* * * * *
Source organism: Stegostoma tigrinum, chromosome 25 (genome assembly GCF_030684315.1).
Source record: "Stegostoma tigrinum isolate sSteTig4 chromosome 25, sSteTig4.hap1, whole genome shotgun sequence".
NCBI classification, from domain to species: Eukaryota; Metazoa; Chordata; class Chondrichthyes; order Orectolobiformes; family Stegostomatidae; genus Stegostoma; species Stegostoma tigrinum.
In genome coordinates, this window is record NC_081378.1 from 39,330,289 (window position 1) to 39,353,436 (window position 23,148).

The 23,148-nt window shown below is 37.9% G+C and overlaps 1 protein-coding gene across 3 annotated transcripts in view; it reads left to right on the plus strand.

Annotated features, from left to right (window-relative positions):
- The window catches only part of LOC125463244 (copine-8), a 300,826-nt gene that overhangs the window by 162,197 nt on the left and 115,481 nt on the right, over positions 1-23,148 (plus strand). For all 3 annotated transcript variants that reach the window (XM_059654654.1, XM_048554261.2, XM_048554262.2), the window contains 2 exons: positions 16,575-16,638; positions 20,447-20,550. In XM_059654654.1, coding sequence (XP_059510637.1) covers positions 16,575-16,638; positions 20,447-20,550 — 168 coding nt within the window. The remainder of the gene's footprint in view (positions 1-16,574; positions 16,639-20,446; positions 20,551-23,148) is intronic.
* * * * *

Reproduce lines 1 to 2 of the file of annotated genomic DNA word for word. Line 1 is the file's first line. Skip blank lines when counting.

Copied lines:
Source organism: Stegostoma tigrinum, chromosome 25 (genome assembly GCF_030684315.1).
Source record: "Stegostoma tigrinum isolate sSteTig4 chromosome 25, sSteTig4.hap1, whole genome shotgun sequence".